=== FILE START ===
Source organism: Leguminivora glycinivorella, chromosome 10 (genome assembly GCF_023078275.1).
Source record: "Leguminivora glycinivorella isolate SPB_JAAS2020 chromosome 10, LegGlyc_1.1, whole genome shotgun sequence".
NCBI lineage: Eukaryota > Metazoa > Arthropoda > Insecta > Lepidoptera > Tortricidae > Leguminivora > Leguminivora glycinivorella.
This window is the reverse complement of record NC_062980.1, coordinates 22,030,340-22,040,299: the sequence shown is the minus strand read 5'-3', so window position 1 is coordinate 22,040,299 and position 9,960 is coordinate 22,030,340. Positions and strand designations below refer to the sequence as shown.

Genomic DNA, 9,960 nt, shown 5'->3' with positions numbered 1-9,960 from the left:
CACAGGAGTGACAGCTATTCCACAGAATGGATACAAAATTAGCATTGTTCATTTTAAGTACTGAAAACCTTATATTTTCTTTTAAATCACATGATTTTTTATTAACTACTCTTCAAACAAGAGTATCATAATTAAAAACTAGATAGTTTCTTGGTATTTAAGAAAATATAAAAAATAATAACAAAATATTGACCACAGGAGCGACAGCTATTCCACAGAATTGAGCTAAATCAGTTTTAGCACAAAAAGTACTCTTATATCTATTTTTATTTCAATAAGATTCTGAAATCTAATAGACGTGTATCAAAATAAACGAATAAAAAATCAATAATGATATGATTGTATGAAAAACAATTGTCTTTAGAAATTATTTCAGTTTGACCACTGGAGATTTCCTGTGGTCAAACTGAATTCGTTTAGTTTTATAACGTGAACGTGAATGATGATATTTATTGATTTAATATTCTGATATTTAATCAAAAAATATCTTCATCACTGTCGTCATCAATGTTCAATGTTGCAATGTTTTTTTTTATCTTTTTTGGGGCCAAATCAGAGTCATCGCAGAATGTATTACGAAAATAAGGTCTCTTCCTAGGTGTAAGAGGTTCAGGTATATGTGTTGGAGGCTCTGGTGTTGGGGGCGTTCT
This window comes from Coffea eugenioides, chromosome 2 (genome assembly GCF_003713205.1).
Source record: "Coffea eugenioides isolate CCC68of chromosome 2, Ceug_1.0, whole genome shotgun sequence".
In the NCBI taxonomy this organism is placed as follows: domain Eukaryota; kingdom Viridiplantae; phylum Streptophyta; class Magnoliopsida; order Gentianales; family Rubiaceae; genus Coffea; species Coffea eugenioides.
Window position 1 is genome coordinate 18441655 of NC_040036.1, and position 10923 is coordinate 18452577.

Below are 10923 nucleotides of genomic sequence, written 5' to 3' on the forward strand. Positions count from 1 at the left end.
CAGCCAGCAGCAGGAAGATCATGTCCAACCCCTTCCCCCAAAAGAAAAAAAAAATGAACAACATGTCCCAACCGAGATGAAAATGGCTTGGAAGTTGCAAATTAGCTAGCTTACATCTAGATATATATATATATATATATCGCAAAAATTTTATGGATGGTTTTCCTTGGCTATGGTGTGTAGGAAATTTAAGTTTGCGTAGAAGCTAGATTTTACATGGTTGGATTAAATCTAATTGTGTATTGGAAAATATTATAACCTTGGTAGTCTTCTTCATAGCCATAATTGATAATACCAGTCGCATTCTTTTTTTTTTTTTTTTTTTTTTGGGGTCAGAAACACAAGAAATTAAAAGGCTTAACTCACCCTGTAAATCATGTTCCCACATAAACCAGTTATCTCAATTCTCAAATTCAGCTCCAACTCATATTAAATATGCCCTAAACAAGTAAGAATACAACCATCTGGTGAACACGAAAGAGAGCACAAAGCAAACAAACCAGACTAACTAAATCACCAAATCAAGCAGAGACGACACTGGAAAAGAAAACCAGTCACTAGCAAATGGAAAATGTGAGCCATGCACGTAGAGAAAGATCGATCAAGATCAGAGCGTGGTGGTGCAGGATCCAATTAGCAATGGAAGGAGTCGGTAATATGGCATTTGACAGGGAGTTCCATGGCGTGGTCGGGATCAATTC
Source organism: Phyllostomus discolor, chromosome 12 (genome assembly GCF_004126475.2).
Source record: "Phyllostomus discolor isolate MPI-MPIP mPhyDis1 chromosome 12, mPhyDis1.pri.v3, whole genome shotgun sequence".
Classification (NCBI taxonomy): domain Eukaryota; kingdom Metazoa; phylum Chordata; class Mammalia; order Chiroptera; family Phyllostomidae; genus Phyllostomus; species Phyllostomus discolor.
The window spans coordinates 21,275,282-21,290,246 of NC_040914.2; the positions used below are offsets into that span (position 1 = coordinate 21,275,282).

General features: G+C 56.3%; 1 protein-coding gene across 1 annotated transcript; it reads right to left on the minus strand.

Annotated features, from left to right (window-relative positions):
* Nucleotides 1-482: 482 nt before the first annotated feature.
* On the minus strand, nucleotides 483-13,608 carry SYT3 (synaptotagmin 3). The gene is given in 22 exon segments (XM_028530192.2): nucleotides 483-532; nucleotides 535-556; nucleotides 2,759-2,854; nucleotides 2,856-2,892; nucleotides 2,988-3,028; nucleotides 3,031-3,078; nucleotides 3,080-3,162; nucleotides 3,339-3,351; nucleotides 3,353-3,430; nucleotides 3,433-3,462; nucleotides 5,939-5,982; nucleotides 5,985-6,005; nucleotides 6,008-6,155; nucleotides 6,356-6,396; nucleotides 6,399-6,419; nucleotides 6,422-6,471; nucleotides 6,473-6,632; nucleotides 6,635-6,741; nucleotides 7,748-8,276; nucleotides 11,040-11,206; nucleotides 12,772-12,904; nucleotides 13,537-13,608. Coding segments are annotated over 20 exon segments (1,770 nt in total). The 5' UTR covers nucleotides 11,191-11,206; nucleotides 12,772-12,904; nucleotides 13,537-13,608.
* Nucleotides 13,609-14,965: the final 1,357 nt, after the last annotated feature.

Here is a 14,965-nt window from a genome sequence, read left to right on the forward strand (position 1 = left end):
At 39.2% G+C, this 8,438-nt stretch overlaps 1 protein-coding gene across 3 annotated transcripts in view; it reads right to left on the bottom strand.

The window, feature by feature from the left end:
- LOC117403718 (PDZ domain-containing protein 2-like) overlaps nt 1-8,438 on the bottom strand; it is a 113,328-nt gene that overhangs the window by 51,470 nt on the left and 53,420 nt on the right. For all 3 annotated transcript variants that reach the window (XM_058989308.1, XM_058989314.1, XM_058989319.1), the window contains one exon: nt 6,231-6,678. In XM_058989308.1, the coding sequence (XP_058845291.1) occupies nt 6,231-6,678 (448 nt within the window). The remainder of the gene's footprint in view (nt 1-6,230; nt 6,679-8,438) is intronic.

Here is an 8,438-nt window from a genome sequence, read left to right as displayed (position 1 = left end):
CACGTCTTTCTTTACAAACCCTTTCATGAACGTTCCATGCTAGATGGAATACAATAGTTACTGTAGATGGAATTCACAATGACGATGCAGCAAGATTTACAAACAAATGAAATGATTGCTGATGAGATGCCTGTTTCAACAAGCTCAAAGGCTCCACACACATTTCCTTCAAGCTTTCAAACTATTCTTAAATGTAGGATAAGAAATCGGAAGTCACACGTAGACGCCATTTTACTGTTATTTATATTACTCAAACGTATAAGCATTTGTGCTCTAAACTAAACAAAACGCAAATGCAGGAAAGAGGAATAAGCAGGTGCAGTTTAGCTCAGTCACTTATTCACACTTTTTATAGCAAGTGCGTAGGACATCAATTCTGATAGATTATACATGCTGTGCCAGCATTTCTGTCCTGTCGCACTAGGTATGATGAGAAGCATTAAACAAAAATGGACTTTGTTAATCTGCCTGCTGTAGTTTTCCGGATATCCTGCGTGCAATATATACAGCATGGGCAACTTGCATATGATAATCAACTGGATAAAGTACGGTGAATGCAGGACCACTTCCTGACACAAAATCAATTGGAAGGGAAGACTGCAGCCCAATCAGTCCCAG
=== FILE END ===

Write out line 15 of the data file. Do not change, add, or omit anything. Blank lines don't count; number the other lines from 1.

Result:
Classification (NCBI taxonomy): domain Eukaryota; kingdom Metazoa; phylum Chordata; class Mammalia; order Chiroptera; family Phyllostomidae; genus Phyllostomus; species Phyllostomus discolor.